This is the complexity of complex trauma: “missing experience” creates an inability to heal, yearning for unmet needs while protecting against them. Just as we internally separated parts that seek connection from parts that seek safety, we push externally against whatever we need most in life because there is no agreement.

At some level, we wait for the elusive experiential safety that will release us and reverse the process, bringing everything together.

From Disconnection to Autopilot

When ongoing threat remains familiar—when it lives within our homes, permeates the atmosphere, and becomes just another layer of everyday experience—we adapt to it. Assuming we come into the world with particular needs and dispositions, in the tunnel of childhood we often temper parts of Self. We fold and contain in order to fit.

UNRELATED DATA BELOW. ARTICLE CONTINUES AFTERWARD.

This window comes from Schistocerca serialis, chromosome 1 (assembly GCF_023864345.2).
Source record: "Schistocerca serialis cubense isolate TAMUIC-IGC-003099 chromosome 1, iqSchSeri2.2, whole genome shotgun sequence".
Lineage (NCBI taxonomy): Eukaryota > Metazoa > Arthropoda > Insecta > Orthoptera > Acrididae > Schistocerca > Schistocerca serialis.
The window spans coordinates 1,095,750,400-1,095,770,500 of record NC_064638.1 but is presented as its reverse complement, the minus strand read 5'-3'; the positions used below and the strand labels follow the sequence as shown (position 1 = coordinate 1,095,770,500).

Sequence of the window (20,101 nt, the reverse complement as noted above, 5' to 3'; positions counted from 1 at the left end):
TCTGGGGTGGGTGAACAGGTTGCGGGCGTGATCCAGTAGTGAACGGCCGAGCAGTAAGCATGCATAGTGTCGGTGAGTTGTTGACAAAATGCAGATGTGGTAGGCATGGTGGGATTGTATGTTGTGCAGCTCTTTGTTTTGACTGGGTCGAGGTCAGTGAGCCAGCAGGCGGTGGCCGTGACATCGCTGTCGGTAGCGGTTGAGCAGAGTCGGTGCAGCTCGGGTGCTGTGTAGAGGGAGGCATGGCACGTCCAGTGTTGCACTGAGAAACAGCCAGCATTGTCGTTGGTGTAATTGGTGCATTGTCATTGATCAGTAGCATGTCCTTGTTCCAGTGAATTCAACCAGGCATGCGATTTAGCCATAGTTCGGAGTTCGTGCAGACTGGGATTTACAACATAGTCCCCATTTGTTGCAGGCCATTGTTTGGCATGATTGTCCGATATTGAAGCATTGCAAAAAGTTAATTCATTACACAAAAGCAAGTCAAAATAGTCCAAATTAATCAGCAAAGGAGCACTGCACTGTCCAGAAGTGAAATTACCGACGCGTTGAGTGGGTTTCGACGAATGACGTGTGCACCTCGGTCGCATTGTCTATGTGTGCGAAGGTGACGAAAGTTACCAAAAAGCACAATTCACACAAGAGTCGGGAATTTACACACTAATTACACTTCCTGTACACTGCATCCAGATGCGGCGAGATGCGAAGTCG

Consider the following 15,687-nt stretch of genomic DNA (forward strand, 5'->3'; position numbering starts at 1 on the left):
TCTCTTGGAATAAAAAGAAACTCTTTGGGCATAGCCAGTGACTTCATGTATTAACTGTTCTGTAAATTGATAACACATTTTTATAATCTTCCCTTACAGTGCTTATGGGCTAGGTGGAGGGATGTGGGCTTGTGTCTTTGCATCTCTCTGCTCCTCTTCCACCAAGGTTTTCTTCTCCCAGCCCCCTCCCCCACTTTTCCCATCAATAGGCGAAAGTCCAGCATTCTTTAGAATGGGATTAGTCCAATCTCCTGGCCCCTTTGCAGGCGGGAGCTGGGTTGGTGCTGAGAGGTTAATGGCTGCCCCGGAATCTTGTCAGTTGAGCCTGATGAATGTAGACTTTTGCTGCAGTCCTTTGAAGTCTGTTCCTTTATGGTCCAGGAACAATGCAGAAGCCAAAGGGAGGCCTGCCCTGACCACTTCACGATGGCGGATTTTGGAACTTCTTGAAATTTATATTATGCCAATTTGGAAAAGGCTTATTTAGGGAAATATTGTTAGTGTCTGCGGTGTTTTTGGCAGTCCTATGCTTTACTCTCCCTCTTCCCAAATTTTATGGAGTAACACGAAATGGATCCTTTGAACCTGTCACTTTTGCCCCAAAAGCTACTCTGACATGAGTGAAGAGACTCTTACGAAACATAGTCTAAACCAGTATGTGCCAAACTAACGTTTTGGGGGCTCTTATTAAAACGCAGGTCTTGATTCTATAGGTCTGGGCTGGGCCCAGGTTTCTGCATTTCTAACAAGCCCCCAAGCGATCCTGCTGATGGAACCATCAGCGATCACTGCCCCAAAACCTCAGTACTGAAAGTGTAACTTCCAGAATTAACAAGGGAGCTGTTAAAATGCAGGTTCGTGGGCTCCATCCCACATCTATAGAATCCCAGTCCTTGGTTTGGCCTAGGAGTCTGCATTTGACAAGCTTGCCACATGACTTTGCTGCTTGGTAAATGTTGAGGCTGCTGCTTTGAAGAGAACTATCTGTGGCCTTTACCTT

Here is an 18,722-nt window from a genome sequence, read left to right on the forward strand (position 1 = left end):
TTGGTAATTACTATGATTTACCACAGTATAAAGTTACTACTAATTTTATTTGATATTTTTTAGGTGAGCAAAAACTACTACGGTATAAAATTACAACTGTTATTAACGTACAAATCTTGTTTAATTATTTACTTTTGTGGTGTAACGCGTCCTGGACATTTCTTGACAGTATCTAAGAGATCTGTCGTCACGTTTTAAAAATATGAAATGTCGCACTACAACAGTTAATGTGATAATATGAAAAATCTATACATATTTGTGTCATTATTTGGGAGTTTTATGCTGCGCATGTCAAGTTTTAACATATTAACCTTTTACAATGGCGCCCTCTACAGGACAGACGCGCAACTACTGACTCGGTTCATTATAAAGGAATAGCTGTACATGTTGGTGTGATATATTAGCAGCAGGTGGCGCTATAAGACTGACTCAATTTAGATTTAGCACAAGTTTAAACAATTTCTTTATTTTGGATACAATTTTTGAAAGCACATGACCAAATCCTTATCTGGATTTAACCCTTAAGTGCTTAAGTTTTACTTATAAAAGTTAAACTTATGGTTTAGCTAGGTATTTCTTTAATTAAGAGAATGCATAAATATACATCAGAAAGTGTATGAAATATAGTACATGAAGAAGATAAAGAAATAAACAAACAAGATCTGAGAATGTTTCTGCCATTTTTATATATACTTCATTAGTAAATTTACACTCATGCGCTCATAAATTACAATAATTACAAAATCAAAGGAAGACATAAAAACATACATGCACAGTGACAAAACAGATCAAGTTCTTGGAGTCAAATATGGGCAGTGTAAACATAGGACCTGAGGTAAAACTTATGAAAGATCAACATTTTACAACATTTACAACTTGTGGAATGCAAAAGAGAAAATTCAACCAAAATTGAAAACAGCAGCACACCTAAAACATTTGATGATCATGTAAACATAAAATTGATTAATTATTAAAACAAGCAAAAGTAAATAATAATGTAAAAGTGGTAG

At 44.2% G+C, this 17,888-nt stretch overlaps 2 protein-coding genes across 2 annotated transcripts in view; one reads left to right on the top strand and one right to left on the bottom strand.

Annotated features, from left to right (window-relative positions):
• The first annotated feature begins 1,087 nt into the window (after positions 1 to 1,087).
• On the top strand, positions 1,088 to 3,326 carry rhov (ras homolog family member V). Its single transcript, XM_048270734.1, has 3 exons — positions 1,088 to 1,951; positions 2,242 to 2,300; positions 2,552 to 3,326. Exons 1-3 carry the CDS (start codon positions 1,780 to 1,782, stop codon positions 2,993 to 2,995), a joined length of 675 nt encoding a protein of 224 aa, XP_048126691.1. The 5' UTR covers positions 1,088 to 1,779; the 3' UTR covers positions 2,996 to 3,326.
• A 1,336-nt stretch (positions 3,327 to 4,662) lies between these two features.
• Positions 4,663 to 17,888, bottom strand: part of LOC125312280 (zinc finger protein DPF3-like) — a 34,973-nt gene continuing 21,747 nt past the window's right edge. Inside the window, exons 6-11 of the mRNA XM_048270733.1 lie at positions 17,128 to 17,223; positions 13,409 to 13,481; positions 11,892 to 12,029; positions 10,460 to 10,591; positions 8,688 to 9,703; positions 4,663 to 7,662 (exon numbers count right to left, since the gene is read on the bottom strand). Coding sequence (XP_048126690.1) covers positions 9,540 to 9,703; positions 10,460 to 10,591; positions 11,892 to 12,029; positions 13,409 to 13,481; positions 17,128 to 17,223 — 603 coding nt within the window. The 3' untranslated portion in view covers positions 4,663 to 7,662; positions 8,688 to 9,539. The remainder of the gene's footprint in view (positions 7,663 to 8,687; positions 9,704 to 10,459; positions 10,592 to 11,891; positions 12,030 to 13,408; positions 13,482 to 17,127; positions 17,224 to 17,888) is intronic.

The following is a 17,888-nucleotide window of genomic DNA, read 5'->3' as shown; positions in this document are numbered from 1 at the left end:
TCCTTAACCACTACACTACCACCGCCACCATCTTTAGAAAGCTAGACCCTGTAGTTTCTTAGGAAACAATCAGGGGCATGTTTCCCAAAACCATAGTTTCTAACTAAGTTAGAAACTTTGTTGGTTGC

Assuming we come into the world with particular needs and dispositions, in the tunnel of childhood we often temper parts of Self. We fold and contain in order to fit.

Even as infants, we track and respond to nonverbal cues of caregivers. We see their responses to various emotions, and we learn to contain whatever triggers them to fight, flee, or disappear. Often, this includes either particular emotions or emotions in general. We adapt to their system and separate from our bodies to avoid exiled, “unwanted” parts of Self. In this, we also separate from sensory information, becoming insulated against new input and trapped in the adaptation.